Tesco has rejected a £4bn offer for its South Korean assets from an American private equity firm, it is understood.
- Tesco rejects £4bn bid from US private equity firm Carlyle
- Firm is reported to have been circling Tesco’s South Korean assets for months
- Tesco boss Dave Lewis adamant international business can turn larger profits
Carlyle, which already counts health food retailer Holland & Barrett and taxi firm Addison Lee among its British investments, has approached the grocer with an offer for its Homeplus business, according to The Sunday Times.
When contacted by Retail Week, Tesco refused to confirm or deny the offer.
The supermarket giant, which last month revealed its worst ever full-year statutory loss of £6.38bn, has more than 400 directly owned stores in South Korea, in addition to another 200 franchises. It is Tesco’s biggest market outside of the UK, serving 6 million customers every week.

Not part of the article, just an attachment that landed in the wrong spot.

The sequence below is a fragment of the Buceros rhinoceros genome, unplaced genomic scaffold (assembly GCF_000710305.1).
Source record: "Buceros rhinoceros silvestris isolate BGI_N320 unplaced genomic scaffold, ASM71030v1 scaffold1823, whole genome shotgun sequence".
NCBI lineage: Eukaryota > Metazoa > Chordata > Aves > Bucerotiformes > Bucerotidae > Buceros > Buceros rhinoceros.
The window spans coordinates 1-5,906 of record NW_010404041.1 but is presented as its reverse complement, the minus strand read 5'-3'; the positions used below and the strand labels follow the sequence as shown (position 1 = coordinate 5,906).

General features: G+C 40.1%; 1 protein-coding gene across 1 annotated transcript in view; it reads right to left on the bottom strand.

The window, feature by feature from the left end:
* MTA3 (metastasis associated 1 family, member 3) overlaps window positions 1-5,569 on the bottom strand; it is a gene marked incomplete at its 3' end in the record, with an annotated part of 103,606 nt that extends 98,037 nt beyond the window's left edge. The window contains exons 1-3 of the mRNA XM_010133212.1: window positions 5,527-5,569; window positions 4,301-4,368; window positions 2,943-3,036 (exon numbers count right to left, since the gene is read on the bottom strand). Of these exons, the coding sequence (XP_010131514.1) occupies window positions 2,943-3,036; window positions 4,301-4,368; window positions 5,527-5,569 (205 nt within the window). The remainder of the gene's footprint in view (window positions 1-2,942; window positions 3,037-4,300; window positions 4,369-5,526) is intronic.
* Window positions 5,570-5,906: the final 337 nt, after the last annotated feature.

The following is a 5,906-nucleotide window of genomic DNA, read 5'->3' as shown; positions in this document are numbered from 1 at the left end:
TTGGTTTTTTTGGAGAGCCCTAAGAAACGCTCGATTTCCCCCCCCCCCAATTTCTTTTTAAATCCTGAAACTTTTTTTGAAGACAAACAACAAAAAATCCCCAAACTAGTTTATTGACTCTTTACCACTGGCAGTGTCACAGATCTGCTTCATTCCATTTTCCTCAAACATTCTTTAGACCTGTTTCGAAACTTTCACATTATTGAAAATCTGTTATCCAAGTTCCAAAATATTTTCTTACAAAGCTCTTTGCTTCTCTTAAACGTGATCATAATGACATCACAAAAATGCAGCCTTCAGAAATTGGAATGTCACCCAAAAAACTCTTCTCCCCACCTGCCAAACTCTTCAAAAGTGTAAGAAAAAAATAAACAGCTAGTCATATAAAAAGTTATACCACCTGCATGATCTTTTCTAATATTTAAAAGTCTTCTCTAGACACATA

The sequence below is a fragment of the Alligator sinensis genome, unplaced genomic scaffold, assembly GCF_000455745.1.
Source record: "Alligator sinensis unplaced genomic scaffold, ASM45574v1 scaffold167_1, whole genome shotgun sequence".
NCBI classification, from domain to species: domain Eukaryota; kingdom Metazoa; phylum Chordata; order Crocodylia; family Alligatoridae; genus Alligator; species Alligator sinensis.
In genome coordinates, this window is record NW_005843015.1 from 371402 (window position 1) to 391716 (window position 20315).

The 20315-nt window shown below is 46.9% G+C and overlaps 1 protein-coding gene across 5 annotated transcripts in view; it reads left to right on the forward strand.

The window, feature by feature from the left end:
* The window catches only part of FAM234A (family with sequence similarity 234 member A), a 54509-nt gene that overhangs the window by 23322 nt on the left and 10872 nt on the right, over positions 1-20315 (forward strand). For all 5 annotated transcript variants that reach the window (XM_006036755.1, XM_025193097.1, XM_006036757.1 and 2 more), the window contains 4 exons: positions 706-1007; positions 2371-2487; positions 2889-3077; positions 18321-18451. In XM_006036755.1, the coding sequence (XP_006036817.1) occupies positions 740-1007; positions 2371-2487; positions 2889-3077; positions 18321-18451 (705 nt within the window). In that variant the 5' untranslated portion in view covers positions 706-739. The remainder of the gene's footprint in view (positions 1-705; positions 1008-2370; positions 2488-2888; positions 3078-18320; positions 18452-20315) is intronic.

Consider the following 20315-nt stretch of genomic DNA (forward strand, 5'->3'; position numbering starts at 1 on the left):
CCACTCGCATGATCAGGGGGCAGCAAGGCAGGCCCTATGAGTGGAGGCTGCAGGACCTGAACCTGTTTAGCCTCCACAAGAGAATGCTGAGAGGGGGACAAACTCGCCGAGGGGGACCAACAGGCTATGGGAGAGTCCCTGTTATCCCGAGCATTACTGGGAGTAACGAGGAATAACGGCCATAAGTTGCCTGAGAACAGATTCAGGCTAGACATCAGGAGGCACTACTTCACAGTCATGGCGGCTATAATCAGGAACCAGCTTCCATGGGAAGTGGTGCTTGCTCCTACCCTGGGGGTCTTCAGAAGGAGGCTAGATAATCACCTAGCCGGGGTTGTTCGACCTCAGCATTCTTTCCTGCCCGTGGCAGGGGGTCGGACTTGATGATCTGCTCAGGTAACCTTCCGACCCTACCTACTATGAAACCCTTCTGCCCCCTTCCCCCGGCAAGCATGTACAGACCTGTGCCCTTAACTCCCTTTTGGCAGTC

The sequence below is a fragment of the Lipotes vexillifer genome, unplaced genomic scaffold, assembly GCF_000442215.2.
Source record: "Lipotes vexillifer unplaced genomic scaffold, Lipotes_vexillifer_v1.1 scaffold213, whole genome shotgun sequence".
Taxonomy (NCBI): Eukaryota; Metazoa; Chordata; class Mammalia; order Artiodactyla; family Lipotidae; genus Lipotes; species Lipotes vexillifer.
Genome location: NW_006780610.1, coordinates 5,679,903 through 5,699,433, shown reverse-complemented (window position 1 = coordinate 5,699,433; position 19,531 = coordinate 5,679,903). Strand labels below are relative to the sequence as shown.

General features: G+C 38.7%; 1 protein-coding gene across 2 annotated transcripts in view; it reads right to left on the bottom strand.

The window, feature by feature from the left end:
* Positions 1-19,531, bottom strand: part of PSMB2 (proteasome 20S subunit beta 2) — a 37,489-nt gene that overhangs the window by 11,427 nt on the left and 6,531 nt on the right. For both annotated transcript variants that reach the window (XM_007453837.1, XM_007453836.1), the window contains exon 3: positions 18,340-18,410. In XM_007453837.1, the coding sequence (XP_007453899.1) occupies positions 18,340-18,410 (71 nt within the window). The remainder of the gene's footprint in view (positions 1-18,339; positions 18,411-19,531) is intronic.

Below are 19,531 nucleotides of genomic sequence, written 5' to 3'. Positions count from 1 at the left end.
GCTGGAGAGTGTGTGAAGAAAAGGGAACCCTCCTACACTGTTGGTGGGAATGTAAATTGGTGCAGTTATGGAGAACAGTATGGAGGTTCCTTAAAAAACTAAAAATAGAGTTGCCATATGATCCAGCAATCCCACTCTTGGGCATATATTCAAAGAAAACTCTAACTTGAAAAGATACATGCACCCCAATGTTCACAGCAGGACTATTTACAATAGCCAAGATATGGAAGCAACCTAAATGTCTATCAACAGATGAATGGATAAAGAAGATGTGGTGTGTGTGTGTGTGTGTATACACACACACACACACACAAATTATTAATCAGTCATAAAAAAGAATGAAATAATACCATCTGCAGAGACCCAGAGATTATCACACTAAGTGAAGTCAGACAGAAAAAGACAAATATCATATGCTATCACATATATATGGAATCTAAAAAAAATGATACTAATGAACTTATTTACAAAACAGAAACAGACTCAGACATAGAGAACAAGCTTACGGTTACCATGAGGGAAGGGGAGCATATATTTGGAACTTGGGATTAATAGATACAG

Carlyle is reported to have been circling Tesco for a number of months, making its first move when Sir Richard Broadbent was chairman.
The private equity giant is understood to have submitted another proposal in March after John Allan replaced Broadbent. Tesco are said to have “kicked it into touch.”
The grocer’s Asian business raked in £10.5bn in sales at actual exchange rates during the 2014/15 financial year, but made just £565m of profit.
After unveiling the retailer’s full year results, boss Dave Lewis admitted Tesco’s international businesses have been “a challenge” but insisted they can become more profitable under new head of international Trevor Masters.